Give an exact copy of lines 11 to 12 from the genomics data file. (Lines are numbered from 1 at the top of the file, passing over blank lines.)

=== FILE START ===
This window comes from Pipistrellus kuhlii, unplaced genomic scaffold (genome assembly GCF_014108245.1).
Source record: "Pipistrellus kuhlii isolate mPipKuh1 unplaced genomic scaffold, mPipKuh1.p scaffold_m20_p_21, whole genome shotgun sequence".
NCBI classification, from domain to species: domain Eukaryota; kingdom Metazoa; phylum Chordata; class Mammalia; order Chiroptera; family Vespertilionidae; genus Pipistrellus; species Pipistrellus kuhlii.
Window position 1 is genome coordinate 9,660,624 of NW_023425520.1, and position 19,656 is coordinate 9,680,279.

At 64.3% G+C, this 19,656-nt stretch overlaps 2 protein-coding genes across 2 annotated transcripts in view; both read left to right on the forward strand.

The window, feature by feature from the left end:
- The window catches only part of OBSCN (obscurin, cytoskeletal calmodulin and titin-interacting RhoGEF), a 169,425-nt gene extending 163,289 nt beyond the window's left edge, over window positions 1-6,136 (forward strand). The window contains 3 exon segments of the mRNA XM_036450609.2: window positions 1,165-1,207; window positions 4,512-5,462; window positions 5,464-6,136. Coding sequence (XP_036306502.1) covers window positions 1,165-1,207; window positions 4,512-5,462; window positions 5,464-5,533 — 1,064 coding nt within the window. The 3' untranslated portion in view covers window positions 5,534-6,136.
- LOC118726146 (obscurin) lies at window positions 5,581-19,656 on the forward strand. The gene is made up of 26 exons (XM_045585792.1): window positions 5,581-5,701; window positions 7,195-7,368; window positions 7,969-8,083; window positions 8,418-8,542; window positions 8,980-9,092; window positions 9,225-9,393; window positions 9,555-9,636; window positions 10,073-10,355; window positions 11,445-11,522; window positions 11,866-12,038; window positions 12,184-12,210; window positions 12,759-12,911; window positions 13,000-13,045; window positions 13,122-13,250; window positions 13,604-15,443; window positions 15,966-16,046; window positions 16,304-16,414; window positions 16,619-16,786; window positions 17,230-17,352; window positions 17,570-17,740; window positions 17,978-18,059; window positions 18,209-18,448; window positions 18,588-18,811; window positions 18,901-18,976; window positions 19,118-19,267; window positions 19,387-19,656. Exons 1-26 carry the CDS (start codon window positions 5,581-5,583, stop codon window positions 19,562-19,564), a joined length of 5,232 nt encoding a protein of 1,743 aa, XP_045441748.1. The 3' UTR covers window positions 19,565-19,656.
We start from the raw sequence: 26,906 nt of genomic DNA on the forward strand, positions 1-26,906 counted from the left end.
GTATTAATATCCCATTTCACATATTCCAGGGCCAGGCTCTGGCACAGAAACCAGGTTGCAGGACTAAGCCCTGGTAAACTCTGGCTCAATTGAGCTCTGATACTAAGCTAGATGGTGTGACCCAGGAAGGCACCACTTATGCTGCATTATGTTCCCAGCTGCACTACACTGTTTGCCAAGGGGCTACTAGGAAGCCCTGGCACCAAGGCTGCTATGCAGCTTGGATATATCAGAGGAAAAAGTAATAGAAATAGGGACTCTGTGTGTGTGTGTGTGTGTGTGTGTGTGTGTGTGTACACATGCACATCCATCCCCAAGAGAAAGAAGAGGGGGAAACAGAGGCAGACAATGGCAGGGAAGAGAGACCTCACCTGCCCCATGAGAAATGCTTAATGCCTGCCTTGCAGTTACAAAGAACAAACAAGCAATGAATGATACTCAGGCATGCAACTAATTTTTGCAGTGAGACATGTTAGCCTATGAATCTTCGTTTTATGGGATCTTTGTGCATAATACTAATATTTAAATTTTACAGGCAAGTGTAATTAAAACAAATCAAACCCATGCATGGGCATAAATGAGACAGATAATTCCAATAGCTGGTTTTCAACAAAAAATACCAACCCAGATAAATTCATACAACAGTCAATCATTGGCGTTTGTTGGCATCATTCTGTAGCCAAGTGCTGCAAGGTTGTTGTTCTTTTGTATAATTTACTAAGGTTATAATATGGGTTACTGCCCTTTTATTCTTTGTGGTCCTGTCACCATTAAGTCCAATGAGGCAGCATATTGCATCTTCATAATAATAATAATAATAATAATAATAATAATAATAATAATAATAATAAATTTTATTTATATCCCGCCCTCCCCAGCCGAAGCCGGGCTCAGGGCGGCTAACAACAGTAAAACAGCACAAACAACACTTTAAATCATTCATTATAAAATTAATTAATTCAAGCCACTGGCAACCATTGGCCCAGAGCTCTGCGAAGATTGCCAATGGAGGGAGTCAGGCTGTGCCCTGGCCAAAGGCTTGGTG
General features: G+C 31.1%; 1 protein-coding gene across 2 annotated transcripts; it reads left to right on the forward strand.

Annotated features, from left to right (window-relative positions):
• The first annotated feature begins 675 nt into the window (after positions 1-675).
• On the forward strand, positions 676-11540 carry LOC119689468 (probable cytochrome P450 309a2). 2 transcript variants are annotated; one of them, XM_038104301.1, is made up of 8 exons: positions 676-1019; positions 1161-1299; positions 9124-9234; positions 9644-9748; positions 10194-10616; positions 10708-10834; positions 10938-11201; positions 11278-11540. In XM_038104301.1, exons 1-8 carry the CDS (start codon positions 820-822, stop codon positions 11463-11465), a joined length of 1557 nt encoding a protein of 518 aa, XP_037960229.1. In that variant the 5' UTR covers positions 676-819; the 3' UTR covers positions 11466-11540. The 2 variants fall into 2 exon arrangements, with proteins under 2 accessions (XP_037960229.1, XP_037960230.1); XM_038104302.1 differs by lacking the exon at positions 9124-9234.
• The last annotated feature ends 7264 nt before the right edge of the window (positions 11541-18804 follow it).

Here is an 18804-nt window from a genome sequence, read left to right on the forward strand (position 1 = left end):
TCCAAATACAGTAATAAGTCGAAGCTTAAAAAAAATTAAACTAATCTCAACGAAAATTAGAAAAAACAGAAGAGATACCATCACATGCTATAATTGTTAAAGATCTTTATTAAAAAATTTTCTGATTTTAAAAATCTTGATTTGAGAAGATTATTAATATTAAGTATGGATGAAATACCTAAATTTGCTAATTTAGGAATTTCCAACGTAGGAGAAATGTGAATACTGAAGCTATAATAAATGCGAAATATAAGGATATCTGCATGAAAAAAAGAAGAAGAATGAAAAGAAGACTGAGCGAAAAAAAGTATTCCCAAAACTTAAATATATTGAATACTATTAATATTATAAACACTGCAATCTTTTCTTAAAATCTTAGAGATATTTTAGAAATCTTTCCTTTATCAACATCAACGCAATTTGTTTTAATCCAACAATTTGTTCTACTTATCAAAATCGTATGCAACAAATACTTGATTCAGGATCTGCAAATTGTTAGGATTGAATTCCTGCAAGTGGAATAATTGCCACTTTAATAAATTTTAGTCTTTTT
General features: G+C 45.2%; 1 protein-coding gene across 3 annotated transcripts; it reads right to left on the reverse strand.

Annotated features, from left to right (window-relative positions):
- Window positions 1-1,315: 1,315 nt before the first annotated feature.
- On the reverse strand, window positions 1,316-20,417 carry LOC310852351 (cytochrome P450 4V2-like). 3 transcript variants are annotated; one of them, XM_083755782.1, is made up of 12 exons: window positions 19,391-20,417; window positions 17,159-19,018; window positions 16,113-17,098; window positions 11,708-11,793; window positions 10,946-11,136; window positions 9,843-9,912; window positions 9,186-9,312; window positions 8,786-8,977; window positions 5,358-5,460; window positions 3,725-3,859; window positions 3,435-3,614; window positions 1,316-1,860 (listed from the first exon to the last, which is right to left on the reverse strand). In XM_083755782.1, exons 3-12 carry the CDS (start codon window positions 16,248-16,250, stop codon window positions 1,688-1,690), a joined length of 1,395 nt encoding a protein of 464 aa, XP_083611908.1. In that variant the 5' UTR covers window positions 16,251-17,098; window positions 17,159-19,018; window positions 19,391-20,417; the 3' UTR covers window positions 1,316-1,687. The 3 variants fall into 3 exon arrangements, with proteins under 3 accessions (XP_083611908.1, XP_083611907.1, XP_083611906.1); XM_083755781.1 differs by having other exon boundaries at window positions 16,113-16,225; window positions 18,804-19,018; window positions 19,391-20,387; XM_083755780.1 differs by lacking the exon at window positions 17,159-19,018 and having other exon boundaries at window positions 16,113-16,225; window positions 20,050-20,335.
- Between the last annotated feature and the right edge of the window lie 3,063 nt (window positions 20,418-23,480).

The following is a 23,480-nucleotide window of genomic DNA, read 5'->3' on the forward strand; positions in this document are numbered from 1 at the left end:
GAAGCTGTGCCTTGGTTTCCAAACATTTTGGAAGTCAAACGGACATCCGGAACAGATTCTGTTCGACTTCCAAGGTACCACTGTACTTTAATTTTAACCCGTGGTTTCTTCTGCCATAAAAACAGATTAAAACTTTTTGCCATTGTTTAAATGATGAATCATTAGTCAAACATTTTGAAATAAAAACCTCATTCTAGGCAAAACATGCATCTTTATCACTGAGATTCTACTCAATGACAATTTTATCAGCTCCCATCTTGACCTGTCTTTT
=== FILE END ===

General features: G+C 31.1%; 1 protein-coding gene across 2 annotated transcripts; it reads left to right on the forward strand.

Annotated features, from left to right (window-relative positions):